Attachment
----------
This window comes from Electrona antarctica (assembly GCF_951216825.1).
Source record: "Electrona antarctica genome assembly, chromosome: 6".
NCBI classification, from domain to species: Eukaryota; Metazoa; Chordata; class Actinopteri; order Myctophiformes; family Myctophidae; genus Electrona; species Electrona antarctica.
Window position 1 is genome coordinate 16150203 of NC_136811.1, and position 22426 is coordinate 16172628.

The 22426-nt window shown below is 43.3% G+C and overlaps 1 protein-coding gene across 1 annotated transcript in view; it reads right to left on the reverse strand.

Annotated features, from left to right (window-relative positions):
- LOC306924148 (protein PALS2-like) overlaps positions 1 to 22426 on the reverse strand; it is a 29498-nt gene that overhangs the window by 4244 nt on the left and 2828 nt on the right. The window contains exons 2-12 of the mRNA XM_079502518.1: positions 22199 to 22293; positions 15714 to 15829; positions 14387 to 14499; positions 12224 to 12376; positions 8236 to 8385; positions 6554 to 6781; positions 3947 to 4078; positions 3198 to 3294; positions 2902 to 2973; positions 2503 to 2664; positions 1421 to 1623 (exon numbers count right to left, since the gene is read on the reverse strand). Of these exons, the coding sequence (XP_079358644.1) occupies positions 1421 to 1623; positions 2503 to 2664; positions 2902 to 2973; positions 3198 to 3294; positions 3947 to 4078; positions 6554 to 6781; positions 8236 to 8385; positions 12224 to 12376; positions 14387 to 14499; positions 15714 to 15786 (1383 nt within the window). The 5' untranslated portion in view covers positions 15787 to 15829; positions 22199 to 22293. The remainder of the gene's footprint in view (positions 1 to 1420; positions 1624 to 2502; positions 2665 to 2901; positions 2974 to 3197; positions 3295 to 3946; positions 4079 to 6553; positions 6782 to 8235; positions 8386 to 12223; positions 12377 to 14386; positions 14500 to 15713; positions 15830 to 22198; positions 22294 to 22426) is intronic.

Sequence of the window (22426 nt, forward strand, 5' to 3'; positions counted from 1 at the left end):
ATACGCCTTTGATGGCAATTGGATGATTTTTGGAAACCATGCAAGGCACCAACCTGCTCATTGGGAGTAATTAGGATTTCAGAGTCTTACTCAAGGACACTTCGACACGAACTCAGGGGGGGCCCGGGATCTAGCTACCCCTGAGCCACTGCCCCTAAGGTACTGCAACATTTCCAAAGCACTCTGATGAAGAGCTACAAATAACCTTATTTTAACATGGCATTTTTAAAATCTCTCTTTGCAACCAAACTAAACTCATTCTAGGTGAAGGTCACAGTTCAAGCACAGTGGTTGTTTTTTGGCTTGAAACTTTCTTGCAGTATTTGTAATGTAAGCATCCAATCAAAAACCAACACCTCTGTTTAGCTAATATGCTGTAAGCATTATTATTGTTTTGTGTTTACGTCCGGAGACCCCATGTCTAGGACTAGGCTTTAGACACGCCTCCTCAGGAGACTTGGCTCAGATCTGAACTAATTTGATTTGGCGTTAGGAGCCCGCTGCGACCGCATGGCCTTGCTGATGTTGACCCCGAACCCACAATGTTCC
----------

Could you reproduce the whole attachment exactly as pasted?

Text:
This window comes from Electrona antarctica (assembly GCF_951216825.1).
Source record: "Electrona antarctica genome assembly, chromosome: 6".
NCBI classification, from domain to species: Eukaryota; Metazoa; Chordata; class Actinopteri; order Myctophiformes; family Myctophidae; genus Electrona; species Electrona antarctica.
Window position 1 is genome coordinate 16150203 of NC_136811.1, and position 22426 is coordinate 16172628.

The 22426-nt window shown below is 43.3% G+C and overlaps 1 protein-coding gene across 1 annotated transcript in view; it reads right to left on the reverse strand.

Annotated features, from left to right (window-relative positions):
- LOC306924148 (protein PALS2-like) overlaps positions 1 to 22426 on the reverse strand; it is a 29498-nt gene that overhangs the window by 4244 nt on the left and 2828 nt on the right. The window contains exons 2-12 of the mRNA XM_079502518.1: positions 22199 to 22293; positions 15714 to 15829; positions 14387 to 14499; positions 12224 to 12376; positions 8236 to 8385; positions 6554 to 6781; positions 3947 to 4078; positions 3198 to 3294; positions 2902 to 2973; positions 2503 to 2664; positions 1421 to 1623 (exon numbers count right to left, since the gene is read on the reverse strand). Of these exons, the coding sequence (XP_079358644.1) occupies positions 1421 to 1623; positions 2503 to 2664; positions 2902 to 2973; positions 3198 to 3294; positions 3947 to 4078; positions 6554 to 6781; positions 8236 to 8385; positions 12224 to 12376; positions 14387 to 14499; positions 15714 to 15786 (1383 nt within the window). The 5' untranslated portion in view covers positions 15787 to 15829; positions 22199 to 22293. The remainder of the gene's footprint in view (positions 1 to 1420; positions 1624 to 2502; positions 2665 to 2901; positions 2974 to 3197; positions 3295 to 3946; positions 4079 to 6553; positions 6782 to 8235; positions 8386 to 12223; positions 12377 to 14386; positions 14500 to 15713; positions 15830 to 22198; positions 22294 to 22426) is intronic.

Sequence of the window (22426 nt, forward strand, 5' to 3'; positions counted from 1 at the left end):
ATACGCCTTTGATGGCAATTGGATGATTTTTGGAAACCATGCAAGGCACCAACCTGCTCATTGGGAGTAATTAGGATTTCAGAGTCTTACTCAAGGACACTTCGACACGAACTCAGGGGGGGCCCGGGATCTAGCTACCCCTGAGCCACTGCCCCTAAGGTACTGCAACATTTCCAAAGCACTCTGATGAAGAGCTACAAATAACCTTATTTTAACATGGCATTTTTAAAATCTCTCTTTGCAACCAAACTAAACTCATTCTAGGTGAAGGTCACAGTTCAAGCACAGTGGTTGTTTTTTGGCTTGAAACTTTCTTGCAGTATTTGTAATGTAAGCATCCAATCAAAAACCAACACCTCTGTTTAGCTAATATGCTGTAAGCATTATTATTGTTTTGTGTTTACGTCCGGAGACCCCATGTCTAGGACTAGGCTTTAGACACGCCTCCTCAGGAGACTTGGCTCAGATCTGAACTAATTTGATTTGGCGTTAGGAGCCCGCTGCGACCGCATGGCCTTGCTGATGTTGACCCCGAACCCACAATGTTCC